Paramus’ Forgotten Landmark

Paramus’ Forgotten Landmark

A Journey into New Jersey

The intersection of Routes 4 and 17 in Paramus is considered a landmark. It lies in the midst of one of the largest shopping meccas in the country, a location said to generate over $5 billion in annual retail sales, more than any other zip code in the United States.

This economic powerhouse, though, is pretty non-descript. But it was not always that way.

Once upon a time the Garden State Plaza, then one of the early outdoor shopping centers, was well known for a giant Santa Claus that seasonably graced the top a parking lot light pole foundation. It greeted shoppers and passersby from its perch in the parking lot between Bamberger’s and Gimbels (now Macy’s and Nordstrom).

Not too long ago Paramus was also known for a giant outdoor mural, once found on the front of the old Alexander’s department store. In its time the mural by Polish artist Stefan Knapp was the largest of its kind in the world.

The story behind the mural and its artist are both interesting ones.

The artist, Stefan Knapp was born in 1921. After studying art, he was sent to a Gulag during World War II. After his release in 1942 (but after the murder of his father), Knapp went to England for training as an air force pilot. He was to remain in Britain after the war.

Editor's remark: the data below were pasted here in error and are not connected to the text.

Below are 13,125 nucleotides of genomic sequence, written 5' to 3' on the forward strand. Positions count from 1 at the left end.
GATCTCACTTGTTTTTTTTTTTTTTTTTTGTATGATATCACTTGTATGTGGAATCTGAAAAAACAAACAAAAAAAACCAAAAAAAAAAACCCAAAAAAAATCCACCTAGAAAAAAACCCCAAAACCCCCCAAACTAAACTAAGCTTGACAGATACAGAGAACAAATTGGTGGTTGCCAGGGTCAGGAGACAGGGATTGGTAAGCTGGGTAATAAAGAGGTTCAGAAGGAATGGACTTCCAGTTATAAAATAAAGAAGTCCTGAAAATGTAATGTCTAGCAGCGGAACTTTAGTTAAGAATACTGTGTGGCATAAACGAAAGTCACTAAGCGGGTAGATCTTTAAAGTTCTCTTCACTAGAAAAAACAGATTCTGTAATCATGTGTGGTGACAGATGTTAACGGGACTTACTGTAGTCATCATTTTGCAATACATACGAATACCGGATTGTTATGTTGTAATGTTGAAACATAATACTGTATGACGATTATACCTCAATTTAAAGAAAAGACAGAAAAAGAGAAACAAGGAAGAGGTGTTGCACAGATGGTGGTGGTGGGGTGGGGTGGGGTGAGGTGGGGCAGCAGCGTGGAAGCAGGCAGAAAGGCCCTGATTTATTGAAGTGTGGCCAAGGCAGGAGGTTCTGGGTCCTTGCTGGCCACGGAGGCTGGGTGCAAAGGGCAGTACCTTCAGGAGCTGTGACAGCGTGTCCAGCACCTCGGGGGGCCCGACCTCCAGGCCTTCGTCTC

Knapp was known for producing murals of a size previously unheard of. He was also known for producing them with materials “meant to last for thousands of years”. He developed and patented a technique of painting with enamel paint on steel facilitating decorating public architectural structures.

He first received wide attention and acclaim during his exhibition in London in 1954 (Prior to finding fame he worked as a ski instructor in the Swiss Alps to make ends meet). There he presented a unique and innovative style and technique, which involved melting glass into pieces of light steel, using specially made furnaces.

In 1958, Knapp was commissioned to produce 17 murals for London's Heathrow Airport. This project in 1960 attracted the attention of George Farkas, the head of Alexander’s Corporation, who were expanding their chain of department stores in the New York area. An entrepreneur, Farkas saw the value of Knapp’s new techniques and wanted to make a big splash to establish Alexander’s image as more upscale then it’s off the rack city roots as it eyed expansion into the then growing suburbs.